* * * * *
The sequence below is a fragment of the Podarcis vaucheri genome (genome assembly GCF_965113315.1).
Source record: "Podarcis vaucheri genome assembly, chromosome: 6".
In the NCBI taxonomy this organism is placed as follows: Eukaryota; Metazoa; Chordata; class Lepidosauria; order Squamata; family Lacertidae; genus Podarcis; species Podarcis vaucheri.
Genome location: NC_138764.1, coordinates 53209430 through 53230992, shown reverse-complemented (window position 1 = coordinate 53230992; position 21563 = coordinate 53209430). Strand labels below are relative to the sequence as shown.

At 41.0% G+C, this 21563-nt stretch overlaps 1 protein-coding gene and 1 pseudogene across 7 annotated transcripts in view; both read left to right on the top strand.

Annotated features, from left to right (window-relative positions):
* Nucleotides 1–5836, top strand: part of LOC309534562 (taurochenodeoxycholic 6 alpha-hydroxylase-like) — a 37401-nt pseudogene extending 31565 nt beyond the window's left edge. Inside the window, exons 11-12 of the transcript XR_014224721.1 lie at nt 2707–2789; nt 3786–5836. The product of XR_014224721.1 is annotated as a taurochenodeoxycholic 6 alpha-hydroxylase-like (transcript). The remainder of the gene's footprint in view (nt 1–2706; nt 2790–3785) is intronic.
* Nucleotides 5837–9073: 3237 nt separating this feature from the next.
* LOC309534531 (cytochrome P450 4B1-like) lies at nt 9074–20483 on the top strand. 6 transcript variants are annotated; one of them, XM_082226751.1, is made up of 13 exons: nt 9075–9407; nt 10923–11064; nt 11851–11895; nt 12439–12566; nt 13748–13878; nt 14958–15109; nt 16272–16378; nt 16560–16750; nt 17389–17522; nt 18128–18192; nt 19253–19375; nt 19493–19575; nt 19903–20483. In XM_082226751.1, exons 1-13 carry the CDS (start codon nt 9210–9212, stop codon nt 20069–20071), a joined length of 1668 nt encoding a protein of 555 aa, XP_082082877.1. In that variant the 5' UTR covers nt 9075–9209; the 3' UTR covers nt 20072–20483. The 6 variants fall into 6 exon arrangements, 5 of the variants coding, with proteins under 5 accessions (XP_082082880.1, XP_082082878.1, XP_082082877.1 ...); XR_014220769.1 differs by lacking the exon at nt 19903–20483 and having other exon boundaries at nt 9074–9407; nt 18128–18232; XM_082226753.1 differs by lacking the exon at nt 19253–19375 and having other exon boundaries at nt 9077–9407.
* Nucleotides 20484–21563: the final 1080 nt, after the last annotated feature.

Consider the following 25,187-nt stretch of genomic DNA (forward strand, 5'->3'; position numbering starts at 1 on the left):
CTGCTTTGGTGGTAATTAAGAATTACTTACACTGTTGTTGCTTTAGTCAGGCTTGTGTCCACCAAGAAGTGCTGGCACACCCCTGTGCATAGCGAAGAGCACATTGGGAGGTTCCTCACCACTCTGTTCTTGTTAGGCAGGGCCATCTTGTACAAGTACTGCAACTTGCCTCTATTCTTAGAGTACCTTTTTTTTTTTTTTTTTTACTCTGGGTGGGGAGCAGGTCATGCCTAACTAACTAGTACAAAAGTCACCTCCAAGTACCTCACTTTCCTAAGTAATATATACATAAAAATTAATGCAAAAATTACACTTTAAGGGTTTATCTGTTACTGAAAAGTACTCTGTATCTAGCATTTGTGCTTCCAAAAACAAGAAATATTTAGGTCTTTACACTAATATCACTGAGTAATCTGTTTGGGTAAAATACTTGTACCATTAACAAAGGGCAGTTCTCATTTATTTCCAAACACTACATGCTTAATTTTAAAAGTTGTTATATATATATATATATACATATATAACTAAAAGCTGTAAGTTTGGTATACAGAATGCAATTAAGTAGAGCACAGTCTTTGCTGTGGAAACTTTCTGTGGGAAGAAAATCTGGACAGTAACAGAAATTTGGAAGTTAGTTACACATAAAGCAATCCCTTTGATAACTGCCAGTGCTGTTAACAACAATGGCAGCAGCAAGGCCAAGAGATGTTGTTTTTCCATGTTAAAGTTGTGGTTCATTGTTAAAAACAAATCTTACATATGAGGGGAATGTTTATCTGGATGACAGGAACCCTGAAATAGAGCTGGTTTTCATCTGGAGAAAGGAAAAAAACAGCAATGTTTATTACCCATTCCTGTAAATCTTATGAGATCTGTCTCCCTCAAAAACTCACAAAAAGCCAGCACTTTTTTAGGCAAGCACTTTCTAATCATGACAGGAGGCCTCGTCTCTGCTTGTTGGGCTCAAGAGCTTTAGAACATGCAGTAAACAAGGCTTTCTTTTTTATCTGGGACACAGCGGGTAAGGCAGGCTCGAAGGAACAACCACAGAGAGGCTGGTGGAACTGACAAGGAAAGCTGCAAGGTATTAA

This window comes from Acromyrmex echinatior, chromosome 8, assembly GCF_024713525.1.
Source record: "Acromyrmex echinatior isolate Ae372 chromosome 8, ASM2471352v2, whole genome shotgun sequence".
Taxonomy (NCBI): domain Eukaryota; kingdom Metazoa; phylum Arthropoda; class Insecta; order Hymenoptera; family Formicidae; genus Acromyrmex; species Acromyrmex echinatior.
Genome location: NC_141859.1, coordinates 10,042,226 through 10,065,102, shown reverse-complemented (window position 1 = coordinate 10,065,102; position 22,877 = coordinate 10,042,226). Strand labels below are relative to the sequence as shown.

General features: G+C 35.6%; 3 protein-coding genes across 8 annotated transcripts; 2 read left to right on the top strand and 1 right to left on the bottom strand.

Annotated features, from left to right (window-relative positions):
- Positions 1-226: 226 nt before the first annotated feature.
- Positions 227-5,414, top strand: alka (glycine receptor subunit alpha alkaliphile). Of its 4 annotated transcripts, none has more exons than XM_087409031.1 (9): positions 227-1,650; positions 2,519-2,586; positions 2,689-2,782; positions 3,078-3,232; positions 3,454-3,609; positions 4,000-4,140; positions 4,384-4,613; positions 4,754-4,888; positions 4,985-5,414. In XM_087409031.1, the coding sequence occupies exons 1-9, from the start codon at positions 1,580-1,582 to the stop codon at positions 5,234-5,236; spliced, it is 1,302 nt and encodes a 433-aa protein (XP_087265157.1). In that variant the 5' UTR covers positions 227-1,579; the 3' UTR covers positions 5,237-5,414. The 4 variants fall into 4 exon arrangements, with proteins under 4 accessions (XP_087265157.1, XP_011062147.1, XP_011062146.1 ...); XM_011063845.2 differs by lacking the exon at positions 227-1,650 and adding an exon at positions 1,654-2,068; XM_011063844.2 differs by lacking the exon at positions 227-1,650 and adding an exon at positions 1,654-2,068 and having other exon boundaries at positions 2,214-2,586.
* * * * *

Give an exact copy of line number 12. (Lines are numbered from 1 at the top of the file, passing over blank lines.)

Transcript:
CTGCTTTGGTGGTAATTAAGAATTACTTACACTGTTGTTGCTTTAGTCAGGCTTGTGTCCACCAAGAAGTGCTGGCACACCCCTGTGCATAGCGAAGAGCACATTGGGAGGTTCCTCACCACTCTGTTCTTGTTAGGCAGGGCCATCTTGTACAAGTACTGCAACTTGCCTCTATTCTTAGAGTACCTTTTTTTTTTTTTTTTTTACTCTGGGTGGGGAGCAGGTCATGCCTAACTAACTAGTACAAAAGTCACCTCCAAGTACCTCACTTTCCTAAGTAATATATACATAAAAATTAATGCAAAAATTACACTTTAAGGGTTTATCTGTTACTGAAAAGTACTCTGTATCTAGCATTTGTGCTTCCAAAAACAAGAAATATTTAGGTCTTTACACTAATATCACTGAGTAATCTGTTTGGGTAAAATACTTGTACCATTAACAAAGGGCAGTTCTCATTTATTTCCAAACACTACATGCTTAATTTTAAAAGTTGTTATATATATATATATATACATATATAACTAAAAGCTGTAAGTTTGGTATACAGAATGCAATTAAGTAGAGCACAGTCTTTGCTGTGGAAACTTTCTGTGGGAAGAAAATCTGGACAGTAACAGAAATTTGGAAGTTAGTTACACATAAAGCAATCCCTTTGATAACTGCCAGTGCTGTTAACAACAATGGCAGCAGCAAGGCCAAGAGATGTTGTTTTTCCATGTTAAAGTTGTGGTTCATTGTTAAAAACAAATCTTACATATGAGGGGAATGTTTATCTGGATGACAGGAACCCTGAAATAGAGCTGGTTTTCATCTGGAGAAAGGAAAAAAACAGCAATGTTTATTACCCATTCCTGTAAATCTTATGAGATCTGTCTCCCTCAAAAACTCACAAAAAGCCAGCACTTTTTTAGGCAAGCACTTTCTAATCATGACAGGAGGCCTCGTCTCTGCTTGTTGGGCTCAAGAGCTTTAGAACATGCAGTAAACAAGGCTTTCTTTTTTATCTGGGACACAGCGGGTAAGGCAGGCTCGAAGGAACAACCACAGAGAGGCTGGTGGAACTGACAAGGAAAGCTGCAAGGTATTAA